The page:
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Spain players hold the Henri Delaunay Trophy aloft after beating Germany 1-0 in the Euro 2008 final in Vienna. ((Franck Fife/Getty Images))

The 2010 World Cup hasn't even kicked off, but Spain is being touted as one of the tournament favourites — and for good reason.

The Spanish national team sports an air of invincibility thanks to its victory at Euro 2008, a result that went a long way to help La Roja put decades of chronic underachievement behind it and rise to the top of the soccer heap.

Since the European Championship, the Spanish held down the No. 1 spot in the FIFA world rankings for over a year, posted a perfect 10-0 record in the 2010 World Cup qualifiers and ran their incredible unbeaten run to 35 consecutive games before losing to the United States in June.

Spain's Euro success proved that its eye-catching brand of "champagne football," slammed as being too pretty and lacking a cutting edge, could also be effective. As a result, for the first time in decades there is a clarity and sure-footedness about the Spanish national team and its style of play.

Success leads to imitation

Spain's victory at Euro 2008 and its subsequent success in international play could lead to other countries copying its playing style and adopting a similar tactical approach at the 2010 World Cup.

Spain's pass-and-move style, which emphasizes quick ball movement and maintaining possession in midfield, allowed the Spanish to romp to victory at last year's European Championship.

Spanish club FC Barcelona used the same tactics to great effect in 2009, winning a historic treble: the UEFA Champions League, the Spanish league title and Copa del Rey.

"Obviously, different countries will take different tactical approaches and there's a level of pragmatism that comes into play. But I do think success breeds imitation," said British soccer writer Sid Lowe.

"Greece won Euro 2004 playing the most hideous, defensive and boring football and other teams copied that.

"It's created a situation in which probably for the first time there is no question mark over the way they play. Winning Euro reaffirmed their style of play," Sid Lowe, Madrid-based soccer correspondent for the Guardian newspaper, told CBCSports.ca.

"One of the things that was always talked about in Spain, for the better part of 40 years, was this constant debate of why the national team always failed. One of the things that people said was that the team didn't have a style that was conducive to winning. Not anymore."

Weak in tournaments

Indeed, Spain's record of underachievement before Euro 2008 was legendary.

La Roja qualified for 12 World Cup tournaments but managed to advance beyond the quarter-finals only once, in 1950, and its lone international success was achieved in 1964 when it won the European Championship on home soil.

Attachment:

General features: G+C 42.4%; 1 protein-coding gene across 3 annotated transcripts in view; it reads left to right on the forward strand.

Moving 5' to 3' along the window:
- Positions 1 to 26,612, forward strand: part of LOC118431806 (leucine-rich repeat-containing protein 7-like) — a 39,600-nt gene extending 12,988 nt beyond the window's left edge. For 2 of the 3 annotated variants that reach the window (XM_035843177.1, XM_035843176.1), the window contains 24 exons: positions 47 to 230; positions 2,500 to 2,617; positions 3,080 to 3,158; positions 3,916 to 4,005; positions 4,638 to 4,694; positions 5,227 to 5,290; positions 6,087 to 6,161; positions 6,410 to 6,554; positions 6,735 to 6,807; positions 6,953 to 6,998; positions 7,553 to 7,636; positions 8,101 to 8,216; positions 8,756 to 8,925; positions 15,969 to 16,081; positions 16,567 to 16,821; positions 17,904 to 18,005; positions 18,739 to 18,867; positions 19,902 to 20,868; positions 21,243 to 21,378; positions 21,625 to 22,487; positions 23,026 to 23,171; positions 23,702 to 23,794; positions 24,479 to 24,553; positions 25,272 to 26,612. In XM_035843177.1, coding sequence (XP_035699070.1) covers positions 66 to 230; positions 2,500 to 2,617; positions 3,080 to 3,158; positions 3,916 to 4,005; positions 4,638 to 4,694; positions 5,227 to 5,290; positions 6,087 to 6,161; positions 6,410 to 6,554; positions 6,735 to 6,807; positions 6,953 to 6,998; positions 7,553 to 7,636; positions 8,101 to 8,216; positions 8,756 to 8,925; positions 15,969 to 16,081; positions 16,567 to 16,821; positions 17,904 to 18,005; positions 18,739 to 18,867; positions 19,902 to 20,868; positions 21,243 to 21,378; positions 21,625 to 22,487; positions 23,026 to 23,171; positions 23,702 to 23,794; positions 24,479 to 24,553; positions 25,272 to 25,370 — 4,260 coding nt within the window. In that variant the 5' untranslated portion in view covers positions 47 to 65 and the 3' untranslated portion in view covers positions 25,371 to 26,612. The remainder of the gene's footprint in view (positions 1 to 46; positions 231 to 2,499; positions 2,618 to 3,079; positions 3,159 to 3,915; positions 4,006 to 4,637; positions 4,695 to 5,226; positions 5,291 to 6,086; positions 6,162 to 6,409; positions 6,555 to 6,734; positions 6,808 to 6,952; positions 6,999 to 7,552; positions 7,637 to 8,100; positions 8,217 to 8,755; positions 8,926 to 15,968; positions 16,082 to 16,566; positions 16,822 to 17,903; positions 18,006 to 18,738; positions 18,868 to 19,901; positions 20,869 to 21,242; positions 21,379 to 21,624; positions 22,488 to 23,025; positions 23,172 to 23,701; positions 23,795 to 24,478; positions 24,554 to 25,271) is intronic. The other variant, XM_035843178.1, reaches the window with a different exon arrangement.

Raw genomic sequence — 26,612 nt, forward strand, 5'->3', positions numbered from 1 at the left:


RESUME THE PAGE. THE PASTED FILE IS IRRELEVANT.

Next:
It was a puzzling track record of futility for a country that boasts one of the best professional leagues in the world and the greatest club in all of soccer, Real Madrid, which has won the Champions League/European Cup a record nine times.

But the Spaniards finally shook off their label as tournament chokers, thanks to a stunning performance at Euro 2008 when they so completely dominated the field and awed opponents with their attacking style.

"By winning Euro, it finally laid to rest their reputation as underachievers and [gave] them self-belief," Lowe said. "When Spain won in Austria, they changed their destiny; they changed heir mindset. They don't question their tactics and abandon them, because now they firmly believe it's the right approach."

Spain plays tiki-taka soccer, a fast-paced, pass-and-move game, with emphasis on making a quick series of slick passes and maintaining possession as long as possible.

Defence was suspect

Tiki-taka was key to Spain's Euro victory, but not because it produced a lot of goals. According to Lowe, the most important tactical consequence of the style was that it allowed Spain to protect its suspect defence.

"If you keep the ball for the majority of the game, the other team doesn't see it and can't attack your defence and that's where tiki-taka has the greatest benefit to Spain," Lowe explained.

"If you look at their goals [from Euro 2008] you'll see a lot of them weren't a product of tiki-taka but came from counterattacks and long balls played up the field. Their short passing game was more effective as a defensive policy than an offensive policy."

Whatever the reason for their success, Spain is brimming with self-confidence ahead of next month's festivities in South Africa, but there is a growing fear it may be too confident, a fact not lost on national team coach Vicente del Bosque.

"There's a slight risk of believing too much," Lowe warned. "Del Bosque described that being the favourite is a terrible trap. The problem is that the way people are talking in Spain, it's a matter of 'We're either world champions or we're rubbish.' People will not accept anything less and if Spain doesn't win the World Cup, many will view it as a failure.

"That being said, there is, with some justification, a feeling that apart from Brazil, Spain is the clear favourite."